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Canonical references (e.g. "Hom. Il. 1,124-125") use punctuation symbols in a consistent way, meaning that we can define a formal grammar to process them.

When encountering the reference "Hom. Il. 1,124-125", the human reader will parse it as follows:

  • the text preceding the numbers contains information about work and author being cited
  • the hyphen is used to specify a range of text passages, e.g. lines 124 to 125;
  • the semicolon separates a reference from another within the sanme citation (is common to chain together references to mutiple of the same work or of different works);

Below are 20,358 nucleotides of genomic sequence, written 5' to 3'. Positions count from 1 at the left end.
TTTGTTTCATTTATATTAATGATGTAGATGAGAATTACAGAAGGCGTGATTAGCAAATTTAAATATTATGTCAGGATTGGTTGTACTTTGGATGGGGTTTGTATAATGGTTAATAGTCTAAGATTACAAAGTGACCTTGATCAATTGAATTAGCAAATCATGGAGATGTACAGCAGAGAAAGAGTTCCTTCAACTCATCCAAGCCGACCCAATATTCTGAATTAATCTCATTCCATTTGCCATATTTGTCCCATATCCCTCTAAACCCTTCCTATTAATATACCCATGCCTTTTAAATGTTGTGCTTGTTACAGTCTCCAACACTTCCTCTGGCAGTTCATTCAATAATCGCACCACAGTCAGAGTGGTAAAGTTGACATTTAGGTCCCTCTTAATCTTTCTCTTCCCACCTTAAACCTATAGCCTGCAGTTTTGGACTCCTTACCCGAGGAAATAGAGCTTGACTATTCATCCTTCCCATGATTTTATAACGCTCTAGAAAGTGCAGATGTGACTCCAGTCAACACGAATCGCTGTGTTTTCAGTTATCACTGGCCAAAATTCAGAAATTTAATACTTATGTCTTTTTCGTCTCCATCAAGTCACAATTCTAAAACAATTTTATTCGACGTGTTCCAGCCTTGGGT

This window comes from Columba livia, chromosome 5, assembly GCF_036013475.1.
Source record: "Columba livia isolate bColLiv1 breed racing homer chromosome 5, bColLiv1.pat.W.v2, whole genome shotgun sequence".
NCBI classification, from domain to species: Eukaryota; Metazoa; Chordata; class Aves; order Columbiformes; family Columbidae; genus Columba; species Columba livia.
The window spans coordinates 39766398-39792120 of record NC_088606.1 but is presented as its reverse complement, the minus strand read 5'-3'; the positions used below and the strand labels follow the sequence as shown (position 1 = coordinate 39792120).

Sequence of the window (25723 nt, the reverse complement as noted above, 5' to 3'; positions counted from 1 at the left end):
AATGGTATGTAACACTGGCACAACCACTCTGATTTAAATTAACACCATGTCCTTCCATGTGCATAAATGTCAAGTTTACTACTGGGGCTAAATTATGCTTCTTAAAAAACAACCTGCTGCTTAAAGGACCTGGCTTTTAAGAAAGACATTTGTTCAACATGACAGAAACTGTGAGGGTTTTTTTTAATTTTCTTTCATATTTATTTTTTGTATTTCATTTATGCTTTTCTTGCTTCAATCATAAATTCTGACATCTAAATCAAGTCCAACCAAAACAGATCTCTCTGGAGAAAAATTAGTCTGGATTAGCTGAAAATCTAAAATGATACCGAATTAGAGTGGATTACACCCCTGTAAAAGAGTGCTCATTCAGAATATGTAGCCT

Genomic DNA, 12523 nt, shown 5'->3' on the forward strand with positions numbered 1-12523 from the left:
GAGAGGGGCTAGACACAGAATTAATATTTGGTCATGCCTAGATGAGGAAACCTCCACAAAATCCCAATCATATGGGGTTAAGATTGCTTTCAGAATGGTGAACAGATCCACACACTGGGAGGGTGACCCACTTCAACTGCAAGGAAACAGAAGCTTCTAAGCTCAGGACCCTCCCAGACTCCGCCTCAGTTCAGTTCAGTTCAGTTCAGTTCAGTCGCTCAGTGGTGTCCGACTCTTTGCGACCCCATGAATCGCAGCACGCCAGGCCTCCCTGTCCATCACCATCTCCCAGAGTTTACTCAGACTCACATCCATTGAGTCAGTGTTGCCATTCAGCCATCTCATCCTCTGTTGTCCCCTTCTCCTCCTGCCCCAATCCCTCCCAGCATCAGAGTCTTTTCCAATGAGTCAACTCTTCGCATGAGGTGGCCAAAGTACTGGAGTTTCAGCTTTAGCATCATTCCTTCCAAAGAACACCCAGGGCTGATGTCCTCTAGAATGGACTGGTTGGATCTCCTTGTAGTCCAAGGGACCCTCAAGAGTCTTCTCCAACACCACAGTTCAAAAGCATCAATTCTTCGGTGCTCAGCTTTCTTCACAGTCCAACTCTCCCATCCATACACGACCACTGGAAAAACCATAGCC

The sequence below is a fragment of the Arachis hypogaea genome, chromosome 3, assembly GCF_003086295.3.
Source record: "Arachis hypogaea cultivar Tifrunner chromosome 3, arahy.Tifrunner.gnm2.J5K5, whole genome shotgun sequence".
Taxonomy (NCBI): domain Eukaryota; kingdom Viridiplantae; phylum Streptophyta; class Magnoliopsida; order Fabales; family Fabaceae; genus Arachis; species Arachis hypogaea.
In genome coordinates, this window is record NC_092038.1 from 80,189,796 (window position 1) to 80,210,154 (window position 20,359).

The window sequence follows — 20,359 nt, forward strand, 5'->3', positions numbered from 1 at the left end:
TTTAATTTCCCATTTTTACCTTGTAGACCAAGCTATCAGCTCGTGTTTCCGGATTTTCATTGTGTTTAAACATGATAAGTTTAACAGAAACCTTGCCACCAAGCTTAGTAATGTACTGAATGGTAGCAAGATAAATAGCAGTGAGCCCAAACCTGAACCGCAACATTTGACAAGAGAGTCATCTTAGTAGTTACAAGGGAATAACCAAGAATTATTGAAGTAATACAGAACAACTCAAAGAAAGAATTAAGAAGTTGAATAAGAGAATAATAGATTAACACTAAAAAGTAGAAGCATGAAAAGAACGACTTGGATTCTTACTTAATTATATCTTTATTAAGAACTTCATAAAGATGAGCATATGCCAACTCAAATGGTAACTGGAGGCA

• the comma separates the hierarchical levels of the work being cited. In the example above 1,124-5 stands for from Book 1, Line 124 to Book 1, Line 125
  • when the citation scope is a range, the identical hierarchical level are collapsed: 1.124 - 1.125 can be written as both 1.124-125 or 1.124 s. without any loss of information for the human reader.

The CitationParser is composed by a lexer, a parser and a tree parser written in ANTLR and compiled into Python code. The parsed reference is then serialized into JSON.

An example:

>>> cp = CitationParser()
>>> cp.parse("Hom. Il. 1,124-125")
[{'work': u'Hom. Il.', 'scp': {'start': ['1', '124'], 'end': ['1', '125']}


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